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Would you pay a million bucks for this 107sqm piece of land located on the fringes of the Sydney CBD? This is what happens when you let foreign money pour into the country uncontrolled.

Just for your entertainment my fellow value buddies Big Grin since I am located down-under. Singapore and hongkong already realising the potential economic damage bubbles bring.
Hi Mate,

Blame it on the gutless central bankers and governments globally over generations.

Asset bubble is not a current issue - it has been generations.

Policy makers need to create jobs after previous generations over-spending that were not accounted for so they pursued easy solutions - print $. $ printed simply head for assets in politically stable countries.

So the problem and cycle will continue.

If anyone is to be blame -perhaps blame yourself for not being gutsy enough to make easy $ at the early phase of asset bubble (myself included as well)


(09-02-2014, 02:21 PM)BlueKelah Wrote: [ -> ]Would you pay a million bucks for this 107sqm piece of land located on the fringes of the Sydney CBD? This is what happens when you let foreign money pour into the country uncontrolled.

Just for your entertainment my fellow value buddies Big Grin since I am located down-under. Singapore and hongkong already realising the potential economic damage bubbles bring.
Move out or up: city property supply solutions

Australia is highly urbanised but with relatively low urban density. Photo: Rob Homer
With house prices rising and debate raging over whether we are entering bubble territory, it’s worth remembering exactly why local property prices appear relatively high by global standards.

To my mind, it not about overly generous tax subsidies – forms of which exist in most countries – but our relatively unique supply challenges. It’s only on the supply side where lasting solutions to Australia’s festering problem of home affordability can be found.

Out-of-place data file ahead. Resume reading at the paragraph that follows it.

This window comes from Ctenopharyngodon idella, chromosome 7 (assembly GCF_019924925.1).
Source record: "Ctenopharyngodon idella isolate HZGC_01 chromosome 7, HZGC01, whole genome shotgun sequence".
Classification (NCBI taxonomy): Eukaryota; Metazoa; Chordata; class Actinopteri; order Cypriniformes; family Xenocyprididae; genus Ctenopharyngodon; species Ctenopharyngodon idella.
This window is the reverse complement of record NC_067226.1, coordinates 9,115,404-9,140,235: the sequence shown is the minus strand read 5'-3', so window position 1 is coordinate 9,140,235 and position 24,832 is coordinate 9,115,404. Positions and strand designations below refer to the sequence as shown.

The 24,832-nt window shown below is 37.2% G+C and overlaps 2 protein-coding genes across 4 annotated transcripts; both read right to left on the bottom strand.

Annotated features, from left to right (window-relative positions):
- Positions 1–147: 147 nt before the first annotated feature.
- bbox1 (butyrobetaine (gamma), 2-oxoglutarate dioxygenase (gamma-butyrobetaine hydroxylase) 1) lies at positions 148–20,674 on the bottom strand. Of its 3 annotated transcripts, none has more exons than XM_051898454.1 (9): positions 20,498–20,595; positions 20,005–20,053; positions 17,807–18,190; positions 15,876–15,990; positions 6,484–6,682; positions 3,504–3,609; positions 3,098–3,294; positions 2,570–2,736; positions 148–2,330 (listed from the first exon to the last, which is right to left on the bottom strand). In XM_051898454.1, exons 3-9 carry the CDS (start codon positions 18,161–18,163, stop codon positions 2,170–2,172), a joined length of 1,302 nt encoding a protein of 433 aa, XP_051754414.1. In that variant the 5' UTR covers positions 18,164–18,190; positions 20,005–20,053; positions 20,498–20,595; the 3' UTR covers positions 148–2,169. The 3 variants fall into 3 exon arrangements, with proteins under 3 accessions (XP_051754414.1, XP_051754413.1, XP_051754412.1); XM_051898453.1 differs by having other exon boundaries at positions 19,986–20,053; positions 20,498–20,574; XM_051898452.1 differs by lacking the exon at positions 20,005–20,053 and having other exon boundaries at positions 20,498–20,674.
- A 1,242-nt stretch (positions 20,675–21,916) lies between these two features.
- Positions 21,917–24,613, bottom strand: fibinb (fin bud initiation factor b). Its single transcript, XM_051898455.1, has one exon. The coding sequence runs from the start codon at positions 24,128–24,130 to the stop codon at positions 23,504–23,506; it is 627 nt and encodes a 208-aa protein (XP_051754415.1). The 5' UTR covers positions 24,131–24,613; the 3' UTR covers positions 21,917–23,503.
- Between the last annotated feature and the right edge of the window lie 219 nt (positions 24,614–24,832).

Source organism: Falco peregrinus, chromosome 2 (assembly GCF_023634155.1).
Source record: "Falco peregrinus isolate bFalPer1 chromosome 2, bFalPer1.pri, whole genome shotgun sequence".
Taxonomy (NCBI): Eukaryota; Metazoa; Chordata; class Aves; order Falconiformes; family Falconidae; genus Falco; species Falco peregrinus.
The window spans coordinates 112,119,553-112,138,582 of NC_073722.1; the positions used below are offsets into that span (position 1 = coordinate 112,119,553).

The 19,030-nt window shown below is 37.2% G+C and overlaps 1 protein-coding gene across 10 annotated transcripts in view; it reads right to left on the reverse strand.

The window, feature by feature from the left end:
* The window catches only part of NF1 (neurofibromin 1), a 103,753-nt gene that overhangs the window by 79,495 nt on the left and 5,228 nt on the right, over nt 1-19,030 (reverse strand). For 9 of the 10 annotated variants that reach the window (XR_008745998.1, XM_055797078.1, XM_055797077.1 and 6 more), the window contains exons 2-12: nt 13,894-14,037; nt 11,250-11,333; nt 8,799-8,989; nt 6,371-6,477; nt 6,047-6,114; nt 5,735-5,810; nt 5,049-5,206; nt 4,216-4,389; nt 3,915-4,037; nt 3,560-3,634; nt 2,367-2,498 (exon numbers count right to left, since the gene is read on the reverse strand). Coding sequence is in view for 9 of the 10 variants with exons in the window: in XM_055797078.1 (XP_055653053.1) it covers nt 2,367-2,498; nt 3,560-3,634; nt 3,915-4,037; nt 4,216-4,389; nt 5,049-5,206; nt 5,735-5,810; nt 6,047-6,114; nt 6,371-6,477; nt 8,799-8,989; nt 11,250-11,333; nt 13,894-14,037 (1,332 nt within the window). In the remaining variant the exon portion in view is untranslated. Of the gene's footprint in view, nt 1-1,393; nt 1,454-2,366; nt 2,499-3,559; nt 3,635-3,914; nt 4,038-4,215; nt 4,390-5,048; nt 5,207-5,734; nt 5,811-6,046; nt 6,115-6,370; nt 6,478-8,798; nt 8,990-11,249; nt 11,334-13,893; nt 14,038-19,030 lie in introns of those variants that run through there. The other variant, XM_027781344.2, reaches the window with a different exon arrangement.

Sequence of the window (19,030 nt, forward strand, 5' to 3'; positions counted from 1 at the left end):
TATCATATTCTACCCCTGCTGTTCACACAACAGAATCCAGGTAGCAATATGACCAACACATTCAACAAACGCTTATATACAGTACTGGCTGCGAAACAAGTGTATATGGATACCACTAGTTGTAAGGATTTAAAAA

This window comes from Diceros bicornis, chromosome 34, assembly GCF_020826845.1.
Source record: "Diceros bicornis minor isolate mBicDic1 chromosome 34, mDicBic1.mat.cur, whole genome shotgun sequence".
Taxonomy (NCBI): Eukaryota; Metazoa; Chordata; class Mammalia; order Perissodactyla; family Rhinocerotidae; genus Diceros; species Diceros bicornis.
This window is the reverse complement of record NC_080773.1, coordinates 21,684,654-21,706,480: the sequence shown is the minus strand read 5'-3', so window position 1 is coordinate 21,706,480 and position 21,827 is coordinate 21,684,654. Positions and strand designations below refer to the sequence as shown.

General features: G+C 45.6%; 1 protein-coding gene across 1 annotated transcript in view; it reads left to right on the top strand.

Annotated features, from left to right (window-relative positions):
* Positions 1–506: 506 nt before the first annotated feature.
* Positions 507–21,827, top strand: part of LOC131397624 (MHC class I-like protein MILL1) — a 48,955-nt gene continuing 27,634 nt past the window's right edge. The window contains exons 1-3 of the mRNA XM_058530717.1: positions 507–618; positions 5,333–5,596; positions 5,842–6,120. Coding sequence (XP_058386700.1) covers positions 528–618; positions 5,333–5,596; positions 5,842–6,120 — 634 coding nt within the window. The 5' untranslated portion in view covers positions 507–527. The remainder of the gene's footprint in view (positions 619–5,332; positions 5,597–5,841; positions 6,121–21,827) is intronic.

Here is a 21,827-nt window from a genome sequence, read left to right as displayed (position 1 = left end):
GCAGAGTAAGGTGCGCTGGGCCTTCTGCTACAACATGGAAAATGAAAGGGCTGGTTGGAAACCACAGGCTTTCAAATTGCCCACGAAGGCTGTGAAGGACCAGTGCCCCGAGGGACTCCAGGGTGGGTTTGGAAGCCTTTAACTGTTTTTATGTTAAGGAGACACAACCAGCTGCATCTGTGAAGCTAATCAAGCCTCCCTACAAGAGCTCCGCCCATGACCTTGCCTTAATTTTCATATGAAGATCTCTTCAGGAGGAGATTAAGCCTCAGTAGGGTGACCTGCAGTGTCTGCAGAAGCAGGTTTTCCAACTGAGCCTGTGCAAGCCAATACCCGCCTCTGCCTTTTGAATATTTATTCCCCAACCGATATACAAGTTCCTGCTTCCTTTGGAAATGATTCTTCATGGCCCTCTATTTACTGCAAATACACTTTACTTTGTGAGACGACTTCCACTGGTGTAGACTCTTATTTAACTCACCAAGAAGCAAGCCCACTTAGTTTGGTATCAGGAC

Why are we unique? Note despite our large land mass, most Australians live along a tiny strip of land that hugs our south-eastern seaboard. Accordingly, there are only two ways to boost housing supply, neither of which is easy: live beyond this narrow strip of land or increase the population density within it.

As for the former, there does not appear enough affordable and well-serviced regions around our major urban centres to expand low-rise housing supply easily. Those who can only afford to buy far out from our cities complain of a lack of available jobs near where they live, or poor transportation links if they’re required to travel into the city for work.

In a classic catch-22, governments are loath to spend on transportation infrastructure and business is loath to create new businesses in these outer regional areas, until enough people live there to justify the investment.

The alternate option of increasing housing density within our inner suburbs gives rise to anti-development protests, and a “not in my backyard” mentality. To some extent these concerns are understandable: few want a skyscraper built next door, with associated increases in local traffic. But it does not make overcoming our housing supply problems any easier.